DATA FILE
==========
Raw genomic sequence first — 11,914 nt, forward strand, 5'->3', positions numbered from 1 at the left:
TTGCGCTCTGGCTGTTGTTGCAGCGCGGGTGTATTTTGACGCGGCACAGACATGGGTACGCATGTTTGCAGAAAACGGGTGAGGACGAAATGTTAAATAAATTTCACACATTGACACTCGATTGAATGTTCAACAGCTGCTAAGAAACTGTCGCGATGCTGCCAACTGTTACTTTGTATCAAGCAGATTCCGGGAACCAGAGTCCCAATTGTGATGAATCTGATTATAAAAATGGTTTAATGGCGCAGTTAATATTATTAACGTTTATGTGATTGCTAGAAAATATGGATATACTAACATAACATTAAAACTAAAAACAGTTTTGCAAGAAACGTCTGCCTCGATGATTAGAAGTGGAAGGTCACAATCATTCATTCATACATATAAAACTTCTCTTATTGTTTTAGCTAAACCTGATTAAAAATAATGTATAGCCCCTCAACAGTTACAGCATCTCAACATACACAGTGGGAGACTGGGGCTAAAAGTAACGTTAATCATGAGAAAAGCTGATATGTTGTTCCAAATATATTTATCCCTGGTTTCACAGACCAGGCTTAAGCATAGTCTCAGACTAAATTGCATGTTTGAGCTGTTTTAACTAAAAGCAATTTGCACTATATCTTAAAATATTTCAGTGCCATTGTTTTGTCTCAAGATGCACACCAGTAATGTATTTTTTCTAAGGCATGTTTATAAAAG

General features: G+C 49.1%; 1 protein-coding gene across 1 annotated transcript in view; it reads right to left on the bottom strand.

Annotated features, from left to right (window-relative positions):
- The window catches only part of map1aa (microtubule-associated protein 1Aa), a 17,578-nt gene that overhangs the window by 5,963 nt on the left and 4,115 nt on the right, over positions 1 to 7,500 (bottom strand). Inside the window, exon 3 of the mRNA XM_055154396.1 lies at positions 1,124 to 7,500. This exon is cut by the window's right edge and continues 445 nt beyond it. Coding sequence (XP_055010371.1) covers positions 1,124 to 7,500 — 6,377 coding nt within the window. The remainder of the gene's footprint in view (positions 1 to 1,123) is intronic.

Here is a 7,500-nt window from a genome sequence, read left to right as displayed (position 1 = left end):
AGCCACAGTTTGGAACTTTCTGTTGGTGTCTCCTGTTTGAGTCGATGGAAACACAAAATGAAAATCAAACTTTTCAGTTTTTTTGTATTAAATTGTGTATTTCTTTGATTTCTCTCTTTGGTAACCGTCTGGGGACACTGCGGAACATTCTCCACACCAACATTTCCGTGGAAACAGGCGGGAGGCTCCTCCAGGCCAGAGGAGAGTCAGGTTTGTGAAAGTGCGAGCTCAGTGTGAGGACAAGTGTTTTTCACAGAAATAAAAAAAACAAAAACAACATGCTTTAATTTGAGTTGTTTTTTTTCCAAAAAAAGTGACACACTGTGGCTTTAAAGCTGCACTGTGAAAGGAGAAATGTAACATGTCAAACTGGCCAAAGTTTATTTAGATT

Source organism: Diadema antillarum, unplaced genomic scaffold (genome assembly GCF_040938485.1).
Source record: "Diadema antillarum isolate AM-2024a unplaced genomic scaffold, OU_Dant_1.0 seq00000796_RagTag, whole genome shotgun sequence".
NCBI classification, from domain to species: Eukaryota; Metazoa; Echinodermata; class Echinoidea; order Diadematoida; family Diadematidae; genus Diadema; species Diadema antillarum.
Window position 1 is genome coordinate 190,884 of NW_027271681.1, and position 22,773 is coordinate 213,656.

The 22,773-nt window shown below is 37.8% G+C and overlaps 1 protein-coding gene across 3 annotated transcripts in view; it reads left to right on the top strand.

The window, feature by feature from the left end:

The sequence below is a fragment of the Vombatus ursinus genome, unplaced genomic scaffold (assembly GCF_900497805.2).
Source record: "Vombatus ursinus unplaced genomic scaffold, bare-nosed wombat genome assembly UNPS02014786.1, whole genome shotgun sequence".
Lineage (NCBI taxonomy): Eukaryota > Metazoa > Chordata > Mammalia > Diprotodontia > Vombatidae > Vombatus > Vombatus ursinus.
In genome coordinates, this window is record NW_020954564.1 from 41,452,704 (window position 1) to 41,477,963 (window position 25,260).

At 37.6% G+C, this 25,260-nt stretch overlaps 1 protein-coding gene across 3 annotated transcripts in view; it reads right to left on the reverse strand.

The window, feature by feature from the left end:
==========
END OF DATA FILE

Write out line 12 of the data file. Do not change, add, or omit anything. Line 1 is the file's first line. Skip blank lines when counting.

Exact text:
The 22,773-nt window shown below is 37.8% G+C and overlaps 1 protein-coding gene across 3 annotated transcripts in view; it reads left to right on the top strand.